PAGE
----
Welcome to Axios World, where two evenings a week we break down what you need to know about the big stories from around the globe.
Maduro loyalists used shipping containers to block the Tienditas International Bridge ahead of the planned delivery of aid on Saturday. Photo: Luis Robayo/AFP/Getty Images
There’s a powder keg on the border of Venezuela and Colombia. In some 36 hours, the Venezuelan opposition, led by National Assembly President Juan Guaidó and forcefully backed by the U.S., plans to light the fuse.
What to watch: A caravan organized by the opposition set off today for the border, where food and medicine flown in by the U.S. have been stockpiled. Guaidó is vowing to bring the aid into Venezuela on Saturday. President Nicolás Maduro, who insists there is no humanitarian crisis, says he won’t let them.
Sen. Marco Rubio (R-Fla.) recently returned from the border and has played a key role in shaping the Trump administration’s hawkish approach to Venezuela. He told Axios’ Jonathan Swan that the opposition is "well-aware of the risks they run to their personal safety by undertaking this."
The U.S. has gone all-in on regime change in Venezuela and wants results — fast. Vice President Mike Pence will travel to Colombia on Monday to give a speech and meet with Lima Group leaders to "define concrete steps that support … a transition to democracy,” the White House says.
The big picture: Naím says there are indications both Russia and China, Maduro’s most powerful backers, are hedging their bets.
The bottom line: “Give it a few months, and the economy will be the centerpiece of every conversation," Naim says. "This is a country that doesn’t produce anything anymore. So every tube of toothpaste, every piece of bread has to be brought in and paid for in advance. ... How do you run a country like that?”
Netanyahu heads a Cabinet meeting. Photo: Ronen Zvulun/Pool/AFP
Two massive developments in Israeli politics over the past 48 hours have shaken up Israel's April 9 elections. Axios contributor Barak Ravid breaks it down:
1. After two weeks of efforts, Prime Minister Benjamin Netanyahu succeeded in forming a united ultra-right-wing party, paving the way for Jewish supremacists from the "Jewish Power" party to make it into the next Knesset.
2. Hours before the registration deadline, Netanyahu's two main political rivals announced today they would merge their parties into a single, centrist party.
What's next: Israel's attorney general is expected to announce next week that he is indicting Netanyahu in 3 corruption cases.
Illustration: Lazaro Gamio/Axios
Investor Mike Calvey was an American success story in Moscow, writes Axios business editor Dan Primack. Now, Calvey is in a Russian jail.
Dan discussed his case with Bill Browder, CEO of Hermitage Capital and the driving force behind the global Magnitsky Act, on the Pro Rata podcast:
Another empty chair? Butts (L) and Trudeau in 2015. Photo: Steve Russell/Toronto Star via Getty Images
Justin Trudeau’s closest adviser resigned this week as a scandal continues to damage the prime minister’s squeaky clean image.
Backdrop: Canada’s Globe and Mail newspaper reported earlier this month that aides close to Trudeau pressured then-Justice Minister Jody Wilson-Raybould to settle a case against SNC-Lavalin, a big engineering firm from Trudeau's home province of Quebec.
What to watch: Wilson-Raybould has hired a former Supreme Court of Canada justice to advise her on what she can legally say, and she is expected to testify before a parliamentary committee later this month. This story could get more explosive still, and Canada has elections in October.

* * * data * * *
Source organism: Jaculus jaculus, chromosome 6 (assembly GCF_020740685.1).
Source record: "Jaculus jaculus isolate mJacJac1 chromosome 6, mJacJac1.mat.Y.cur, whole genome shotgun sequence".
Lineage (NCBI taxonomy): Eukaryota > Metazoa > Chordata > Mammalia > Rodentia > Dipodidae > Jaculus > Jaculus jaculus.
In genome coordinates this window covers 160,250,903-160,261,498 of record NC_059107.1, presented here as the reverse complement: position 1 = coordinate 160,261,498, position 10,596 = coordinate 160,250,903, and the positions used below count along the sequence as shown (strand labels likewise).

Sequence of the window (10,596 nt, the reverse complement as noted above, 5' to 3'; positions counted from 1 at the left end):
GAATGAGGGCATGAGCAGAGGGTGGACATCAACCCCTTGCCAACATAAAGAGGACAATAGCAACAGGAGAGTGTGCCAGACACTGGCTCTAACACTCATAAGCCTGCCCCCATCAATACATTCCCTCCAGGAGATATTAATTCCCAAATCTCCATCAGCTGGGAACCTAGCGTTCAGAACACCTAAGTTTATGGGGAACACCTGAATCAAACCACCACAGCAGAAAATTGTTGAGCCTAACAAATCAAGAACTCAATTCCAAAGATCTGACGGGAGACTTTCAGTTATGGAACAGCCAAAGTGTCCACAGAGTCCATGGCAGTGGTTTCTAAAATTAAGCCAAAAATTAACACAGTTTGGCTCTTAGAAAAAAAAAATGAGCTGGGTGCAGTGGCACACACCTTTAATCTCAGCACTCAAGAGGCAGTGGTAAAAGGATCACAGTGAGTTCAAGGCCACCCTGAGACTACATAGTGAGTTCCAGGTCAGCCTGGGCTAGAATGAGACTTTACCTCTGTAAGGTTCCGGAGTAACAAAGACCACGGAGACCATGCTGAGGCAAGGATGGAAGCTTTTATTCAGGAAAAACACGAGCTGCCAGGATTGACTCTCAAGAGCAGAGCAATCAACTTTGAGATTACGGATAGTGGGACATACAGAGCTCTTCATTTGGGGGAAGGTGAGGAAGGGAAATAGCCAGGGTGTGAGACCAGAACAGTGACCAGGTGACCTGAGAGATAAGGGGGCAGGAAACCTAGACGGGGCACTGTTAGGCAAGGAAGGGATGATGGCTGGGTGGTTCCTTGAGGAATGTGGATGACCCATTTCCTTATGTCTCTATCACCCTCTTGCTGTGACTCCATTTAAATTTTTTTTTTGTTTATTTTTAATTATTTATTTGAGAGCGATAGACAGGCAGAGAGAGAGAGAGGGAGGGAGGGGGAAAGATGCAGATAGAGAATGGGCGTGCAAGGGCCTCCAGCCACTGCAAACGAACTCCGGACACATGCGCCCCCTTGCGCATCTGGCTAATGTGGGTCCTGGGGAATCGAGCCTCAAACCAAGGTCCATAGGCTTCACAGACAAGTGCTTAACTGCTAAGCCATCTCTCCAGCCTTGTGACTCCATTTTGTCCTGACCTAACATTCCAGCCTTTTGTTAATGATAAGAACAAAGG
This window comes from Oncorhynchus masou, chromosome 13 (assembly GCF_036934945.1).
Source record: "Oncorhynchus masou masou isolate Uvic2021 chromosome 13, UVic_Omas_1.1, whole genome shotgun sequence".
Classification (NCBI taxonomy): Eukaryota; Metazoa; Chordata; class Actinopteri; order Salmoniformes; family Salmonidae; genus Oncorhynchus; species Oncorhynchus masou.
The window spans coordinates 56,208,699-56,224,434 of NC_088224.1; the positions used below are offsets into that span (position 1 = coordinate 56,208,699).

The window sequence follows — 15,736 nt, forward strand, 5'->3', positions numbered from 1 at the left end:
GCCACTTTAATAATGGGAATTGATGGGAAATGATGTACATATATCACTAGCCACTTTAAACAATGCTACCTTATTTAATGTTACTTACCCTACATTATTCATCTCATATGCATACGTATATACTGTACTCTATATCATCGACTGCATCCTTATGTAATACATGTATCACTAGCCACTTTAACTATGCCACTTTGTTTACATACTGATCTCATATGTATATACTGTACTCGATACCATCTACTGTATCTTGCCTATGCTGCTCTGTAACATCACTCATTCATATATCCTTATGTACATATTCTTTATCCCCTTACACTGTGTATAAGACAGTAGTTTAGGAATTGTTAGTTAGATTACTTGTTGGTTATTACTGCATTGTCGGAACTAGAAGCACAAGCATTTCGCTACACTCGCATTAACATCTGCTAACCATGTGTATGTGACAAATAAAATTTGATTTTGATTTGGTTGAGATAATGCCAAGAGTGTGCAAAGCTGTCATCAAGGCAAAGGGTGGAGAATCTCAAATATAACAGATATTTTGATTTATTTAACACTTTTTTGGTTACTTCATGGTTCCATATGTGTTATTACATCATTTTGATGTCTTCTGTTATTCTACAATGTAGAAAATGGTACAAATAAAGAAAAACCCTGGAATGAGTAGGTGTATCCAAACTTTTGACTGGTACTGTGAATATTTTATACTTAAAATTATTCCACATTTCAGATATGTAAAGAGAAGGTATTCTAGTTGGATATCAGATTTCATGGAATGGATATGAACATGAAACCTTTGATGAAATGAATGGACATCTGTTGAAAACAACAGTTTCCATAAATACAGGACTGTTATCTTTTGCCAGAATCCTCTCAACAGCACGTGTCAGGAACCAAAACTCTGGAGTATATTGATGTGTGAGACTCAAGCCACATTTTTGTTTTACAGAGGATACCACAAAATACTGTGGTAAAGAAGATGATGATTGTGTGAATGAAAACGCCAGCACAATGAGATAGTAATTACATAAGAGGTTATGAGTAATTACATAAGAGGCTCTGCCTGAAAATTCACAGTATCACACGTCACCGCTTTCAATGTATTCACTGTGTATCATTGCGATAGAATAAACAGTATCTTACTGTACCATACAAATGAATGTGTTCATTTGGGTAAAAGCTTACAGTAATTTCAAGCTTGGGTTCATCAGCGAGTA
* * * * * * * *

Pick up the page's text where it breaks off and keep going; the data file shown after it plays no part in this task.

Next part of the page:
A tribute to Maj. Vibhuti Shankar Dhoundiyal, who was killed in last week's attack. Photo: Vinay Santosh Kumar/Hindustan Times via Getty Images
The prime ministers of India and Pakistan have exchanged warnings as tensions continue to simmer a week after an attack claimed by Jaish-e-Mohammed, a Pakistan-based terrorist group, left 44 paramilitary police dead in Indian-administered Kashmir.
1. In the U.K.: The so-called Independent Group, made up initially of 8 defectors from Labour objecting to anti-Semitism and the party's stance (or lack thereof) on Brexit, has been bolstered by three defections from the ruling Conservative Party. It now has as many Members of Parliament as the Liberal Democrats. More are likely to join.
2. Violent anti-government protests gripped Haiti for nearly two weeks. Amid the chaos, five Americans were arrested with a cache of weapons. They’ve now been flown back to the U.S. and won’t face criminal charges. Everything around the case remains murky.
3. Nigeria’s electoral commission waited until five hours before voting was set to start on Saturday to delay the election, citing “logistical reasons.”
Trump and Kim in Singapore. Photo: Saul Loeb/AFP/Getty Images
The Trump administration is heading into the Feb. 27–28 summit with Kim Jong-un unsure whether North Korea is committed to denuclearization.
Why it matters: The U.S. intelligence community believes North Korea is unlikely to give up all of its nuclear weapons because it sees them as crucial to regime survival.
What they're saying:
Worth noting: Secretary of State Mike Pompeo told NBC's "Today Show" this morning that sanctions on Pyongyang would only be lightened once "we’re confident that we’ve substantially reduced" the risk posed by the country's nuclear arsenal. That would seem to be a different standard than complete denuclearization.
The Carnival Regatta on Venice's Grand Canal. Photo: Simone Padovani/Awakening/Getty Images
"Should have an excellent moral character ... a very good mind and mental strength."— From a job posting in Sri Lanka. The role? Executioner. President Maithripala Sirisena says he's bringing back the death penalty "as part of a Philippines-style crackdown," per CNN.
Thanks for stopping by — see you Monday evening!